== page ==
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  #24 (permalink)  
Old Thu Jul 11, 2019, 02:42pm
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I get why the question was asked and why someone might want to know. But when it is all said and done, does it matter if what we say it is differs from what teams or coaches use? We are not them and what we call or refer to our language of the rules or mechanics, is really not the concern of coaches or fans for that matter. These are terms or jargon for us to teach the system. I really do not care what others say and it is not a thing where many people even realize our logic for why we use certain terms. Do you think anyone's life is changed because we use "end line" over "base line?" Nope. No one cares but officials and many times officials do not care in the right circles.

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  #25 (permalink)  
Old Thu Jul 11, 2019, 04:39pm
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Kipling Said It Best ...

Quote:
Originally Posted by bucky View Post
... strong side should be defined the same way for everyone.
Quote:
Originally Posted by JRutledge View Post
... does it matter if what we say it is differs from what teams or coaches use? We are not them and what we call or refer to our language of the rules or mechanics, is really not the concern of coaches or fans for that matter. These are terms or jargon for us to teach the system.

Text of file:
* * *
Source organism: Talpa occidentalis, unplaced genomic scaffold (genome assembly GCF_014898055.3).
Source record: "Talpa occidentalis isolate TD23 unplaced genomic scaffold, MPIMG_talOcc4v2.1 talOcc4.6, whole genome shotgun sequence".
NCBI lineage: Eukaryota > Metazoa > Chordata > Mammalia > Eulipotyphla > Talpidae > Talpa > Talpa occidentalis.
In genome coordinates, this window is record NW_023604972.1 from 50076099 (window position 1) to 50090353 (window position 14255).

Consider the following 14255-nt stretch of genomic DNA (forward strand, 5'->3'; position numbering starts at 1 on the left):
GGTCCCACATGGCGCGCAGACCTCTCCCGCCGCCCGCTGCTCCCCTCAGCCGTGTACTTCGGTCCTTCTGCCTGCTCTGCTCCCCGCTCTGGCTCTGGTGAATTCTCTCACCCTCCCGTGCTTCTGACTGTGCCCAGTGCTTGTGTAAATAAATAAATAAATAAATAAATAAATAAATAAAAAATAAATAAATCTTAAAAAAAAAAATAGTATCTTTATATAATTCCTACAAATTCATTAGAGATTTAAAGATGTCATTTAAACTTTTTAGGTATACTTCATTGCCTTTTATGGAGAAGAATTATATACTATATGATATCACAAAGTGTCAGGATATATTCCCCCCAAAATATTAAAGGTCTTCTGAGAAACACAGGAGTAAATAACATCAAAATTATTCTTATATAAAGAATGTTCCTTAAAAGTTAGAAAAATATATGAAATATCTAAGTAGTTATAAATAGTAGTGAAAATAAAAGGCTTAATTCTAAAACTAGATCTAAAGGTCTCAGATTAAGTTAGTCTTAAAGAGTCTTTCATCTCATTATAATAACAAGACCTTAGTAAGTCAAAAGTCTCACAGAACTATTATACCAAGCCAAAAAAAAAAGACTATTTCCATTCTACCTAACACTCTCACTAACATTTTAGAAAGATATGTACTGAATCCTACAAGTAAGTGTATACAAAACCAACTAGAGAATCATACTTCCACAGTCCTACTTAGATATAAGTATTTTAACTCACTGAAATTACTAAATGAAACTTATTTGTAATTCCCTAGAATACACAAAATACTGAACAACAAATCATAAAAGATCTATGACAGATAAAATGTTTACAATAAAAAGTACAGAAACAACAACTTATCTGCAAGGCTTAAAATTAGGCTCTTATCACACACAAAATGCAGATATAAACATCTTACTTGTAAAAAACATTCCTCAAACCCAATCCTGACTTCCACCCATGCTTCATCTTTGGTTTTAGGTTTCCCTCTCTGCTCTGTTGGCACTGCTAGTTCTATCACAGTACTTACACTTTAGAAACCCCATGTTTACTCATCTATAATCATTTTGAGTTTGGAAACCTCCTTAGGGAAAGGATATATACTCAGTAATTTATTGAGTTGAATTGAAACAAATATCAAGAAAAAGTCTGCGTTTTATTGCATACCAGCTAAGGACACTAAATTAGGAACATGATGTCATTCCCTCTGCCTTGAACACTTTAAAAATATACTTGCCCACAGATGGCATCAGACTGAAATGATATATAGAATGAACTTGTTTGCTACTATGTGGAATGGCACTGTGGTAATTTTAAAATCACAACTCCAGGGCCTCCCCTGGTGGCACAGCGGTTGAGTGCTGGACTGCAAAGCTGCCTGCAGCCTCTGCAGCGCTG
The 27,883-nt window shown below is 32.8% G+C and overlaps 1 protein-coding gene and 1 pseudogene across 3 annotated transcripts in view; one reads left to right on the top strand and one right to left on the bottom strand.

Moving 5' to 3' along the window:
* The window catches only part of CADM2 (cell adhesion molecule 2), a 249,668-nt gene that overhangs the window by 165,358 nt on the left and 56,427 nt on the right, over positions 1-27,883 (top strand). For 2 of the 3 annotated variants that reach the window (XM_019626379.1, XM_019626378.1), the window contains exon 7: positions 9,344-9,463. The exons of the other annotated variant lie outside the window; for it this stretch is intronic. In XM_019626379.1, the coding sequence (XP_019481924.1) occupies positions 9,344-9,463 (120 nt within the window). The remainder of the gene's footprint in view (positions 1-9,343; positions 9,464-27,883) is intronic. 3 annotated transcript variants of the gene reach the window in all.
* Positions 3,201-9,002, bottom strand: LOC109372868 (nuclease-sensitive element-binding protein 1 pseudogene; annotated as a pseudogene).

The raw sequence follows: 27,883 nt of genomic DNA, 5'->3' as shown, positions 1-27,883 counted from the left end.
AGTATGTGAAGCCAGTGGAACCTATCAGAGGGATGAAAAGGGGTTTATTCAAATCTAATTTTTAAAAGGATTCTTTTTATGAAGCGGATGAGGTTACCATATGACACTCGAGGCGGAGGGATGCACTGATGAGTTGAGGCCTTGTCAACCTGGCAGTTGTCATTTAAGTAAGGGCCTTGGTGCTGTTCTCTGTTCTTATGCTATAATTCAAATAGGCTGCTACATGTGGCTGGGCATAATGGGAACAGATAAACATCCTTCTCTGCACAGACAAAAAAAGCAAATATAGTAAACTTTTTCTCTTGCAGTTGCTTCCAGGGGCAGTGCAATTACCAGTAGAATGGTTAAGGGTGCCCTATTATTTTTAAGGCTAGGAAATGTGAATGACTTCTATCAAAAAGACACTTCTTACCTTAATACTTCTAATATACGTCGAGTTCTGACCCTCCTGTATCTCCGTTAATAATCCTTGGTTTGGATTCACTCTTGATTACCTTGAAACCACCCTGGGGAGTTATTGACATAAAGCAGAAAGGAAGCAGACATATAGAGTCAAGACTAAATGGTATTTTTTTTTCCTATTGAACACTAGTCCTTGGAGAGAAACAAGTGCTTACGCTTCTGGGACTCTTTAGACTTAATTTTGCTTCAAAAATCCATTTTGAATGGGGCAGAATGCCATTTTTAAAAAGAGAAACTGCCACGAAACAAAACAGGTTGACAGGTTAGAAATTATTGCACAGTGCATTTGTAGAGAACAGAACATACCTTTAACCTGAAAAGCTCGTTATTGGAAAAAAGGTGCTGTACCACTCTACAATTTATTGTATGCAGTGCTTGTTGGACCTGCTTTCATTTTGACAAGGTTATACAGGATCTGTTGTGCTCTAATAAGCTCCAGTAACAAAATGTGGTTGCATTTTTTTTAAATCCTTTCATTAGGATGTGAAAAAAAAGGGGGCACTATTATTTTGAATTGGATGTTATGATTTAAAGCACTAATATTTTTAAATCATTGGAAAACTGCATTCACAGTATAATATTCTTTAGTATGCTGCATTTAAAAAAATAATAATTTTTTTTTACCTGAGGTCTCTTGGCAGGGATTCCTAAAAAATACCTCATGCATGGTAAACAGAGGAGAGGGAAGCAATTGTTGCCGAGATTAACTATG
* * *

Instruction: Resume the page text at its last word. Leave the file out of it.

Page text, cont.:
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  #26 (permalink)  
Old Sat Jul 13, 2019, 10:28am
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"We've gotta match their strong side with our strong side. When the on-ball matchup and enough action is over there that Center is overloaded, Lead's rotation should already have been underway."

Maybe?
Close?
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  #27 (permalink)  
Old Sat Jul 13, 2019, 04:53pm
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Quote:
Originally Posted by Mark T. DeNucci, Sr. View Post
Two-Person or Three-Person: Strong Side is the side of the court on which the Lead is. That has always been the definition of Strong Side.

MTD, Sr.


We have been going on for two pages now and I do not wish to sound like a curmudgeonly old coot, BUT read what I highlighted above in RED! And then go to the 2017-19 NFHS Basketball Officials Manual, 2.35 STRONG SIDE, on Page 19. I do not have access to my Men's and Women's CCA Manuals but I will bet dollars to donuts that the definition of Strong Side is exactly the same.

Strong Side has only one definition and it is the Side of the Court on which the Lead is. It has absolutely nothing to do with Ball Location, the T's Location, or match-ups!

MTD, Sr.
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  #28 (permalink)  
Old Sat Jul 13, 2019, 05:03pm
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Camron:

I missed your post with the CCA Manual Definition. Thank you.